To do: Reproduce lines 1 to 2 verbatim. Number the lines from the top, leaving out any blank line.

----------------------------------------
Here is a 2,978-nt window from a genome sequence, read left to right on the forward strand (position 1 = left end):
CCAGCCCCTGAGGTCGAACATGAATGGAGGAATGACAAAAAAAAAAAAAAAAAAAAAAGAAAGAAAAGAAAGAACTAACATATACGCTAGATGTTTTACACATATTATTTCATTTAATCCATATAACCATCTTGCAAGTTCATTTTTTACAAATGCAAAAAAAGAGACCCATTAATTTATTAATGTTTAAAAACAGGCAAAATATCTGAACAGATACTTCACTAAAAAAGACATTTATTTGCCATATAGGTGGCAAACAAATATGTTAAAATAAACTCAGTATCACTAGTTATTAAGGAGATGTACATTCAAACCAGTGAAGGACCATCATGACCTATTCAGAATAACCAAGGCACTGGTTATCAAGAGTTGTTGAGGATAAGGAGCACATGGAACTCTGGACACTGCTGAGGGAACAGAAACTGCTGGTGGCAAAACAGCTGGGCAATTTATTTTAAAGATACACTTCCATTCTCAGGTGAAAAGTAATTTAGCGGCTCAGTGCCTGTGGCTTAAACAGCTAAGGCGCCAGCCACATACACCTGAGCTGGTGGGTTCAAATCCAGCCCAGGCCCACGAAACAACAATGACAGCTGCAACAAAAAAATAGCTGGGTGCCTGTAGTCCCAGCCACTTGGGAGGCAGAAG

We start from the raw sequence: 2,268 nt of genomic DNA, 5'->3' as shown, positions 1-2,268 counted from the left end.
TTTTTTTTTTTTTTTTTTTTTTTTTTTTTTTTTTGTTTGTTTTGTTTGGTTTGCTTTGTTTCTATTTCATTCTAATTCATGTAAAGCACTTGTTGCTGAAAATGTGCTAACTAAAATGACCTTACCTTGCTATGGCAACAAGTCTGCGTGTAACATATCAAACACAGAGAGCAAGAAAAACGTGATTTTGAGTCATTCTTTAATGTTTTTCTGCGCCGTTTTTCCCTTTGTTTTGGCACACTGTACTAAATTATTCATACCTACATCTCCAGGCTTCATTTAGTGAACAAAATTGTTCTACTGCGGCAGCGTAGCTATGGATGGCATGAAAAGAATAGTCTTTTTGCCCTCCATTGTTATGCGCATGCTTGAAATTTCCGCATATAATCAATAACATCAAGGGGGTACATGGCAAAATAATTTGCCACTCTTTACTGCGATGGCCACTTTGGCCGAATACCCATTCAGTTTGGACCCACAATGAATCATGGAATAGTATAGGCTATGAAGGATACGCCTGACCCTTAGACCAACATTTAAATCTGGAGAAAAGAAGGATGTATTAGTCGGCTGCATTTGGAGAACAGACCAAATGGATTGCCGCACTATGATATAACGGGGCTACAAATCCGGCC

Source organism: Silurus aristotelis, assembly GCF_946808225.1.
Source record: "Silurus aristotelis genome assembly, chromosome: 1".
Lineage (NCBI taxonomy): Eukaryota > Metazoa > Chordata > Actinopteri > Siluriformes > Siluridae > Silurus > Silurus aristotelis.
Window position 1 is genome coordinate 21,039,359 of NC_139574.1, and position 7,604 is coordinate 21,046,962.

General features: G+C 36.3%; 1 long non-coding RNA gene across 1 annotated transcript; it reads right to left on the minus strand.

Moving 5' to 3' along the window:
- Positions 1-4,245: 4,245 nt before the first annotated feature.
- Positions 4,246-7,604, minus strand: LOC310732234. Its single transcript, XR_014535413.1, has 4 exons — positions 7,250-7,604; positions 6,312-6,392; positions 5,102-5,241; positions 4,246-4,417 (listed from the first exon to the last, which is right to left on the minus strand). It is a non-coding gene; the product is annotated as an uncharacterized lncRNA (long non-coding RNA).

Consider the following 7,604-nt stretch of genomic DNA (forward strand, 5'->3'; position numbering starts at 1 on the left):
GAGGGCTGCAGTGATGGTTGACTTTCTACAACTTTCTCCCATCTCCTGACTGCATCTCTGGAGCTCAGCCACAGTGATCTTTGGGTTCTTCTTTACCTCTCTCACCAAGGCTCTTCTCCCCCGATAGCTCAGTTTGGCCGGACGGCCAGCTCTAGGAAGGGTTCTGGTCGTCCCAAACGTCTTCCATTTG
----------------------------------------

Here is a 2,978-nt window from a genome sequence, read left to right on the forward strand (position 1 = left end):
CCAGCCCCTGAGGTCGAACATGAATGGAGGAATGACAAAAAAAAAAAAAAAAAAAAAAGAAAGAAAAGAAAGAACTAACATATACGCTAGATGTTTTACACATATTATTTCATTTAATCCATATAACCATCTTGCAAGTTCATTTTTTACAAATGCAAAAAAAGAGACCCATTAATTTATTAATGTTTAAAAACAGGCAAAATATCTGAACAGATACTTCACTAAAAAAGACATTTATTTGCCATATAGGTGGCAAACAAATATGTTAAAATAAACTCAGTATCACTAGTTATTAAGGAGATGTACATTCAAACCAGTGAAGGACCATCATGACCTATTCAGAATAACCAAGGCACTGGTTATCAAGAGTTGTTGAGGATAAGGAGCACATGGAACTCTGGACACTGCTGAGGGAACAGAAACTGCTGGTGGCAAAACAGCTGGGCAATTTATTTTAAAGATACACTTCCATTCTCAGGTGAAAAGTAATTTAGCGGCTCAGTGCCTGTGGCTTAAACAGCTAAGGCGCCAGCCACATACACCTGAGCTGGTGGGTTCAAATCCAGCCCAGGCCCACGAAACAACAATGACAGCTGCAACAAAAAAATAGCTGGGTGCCTGTAGTCCCAGCCACTTGGGAGGCAGAAG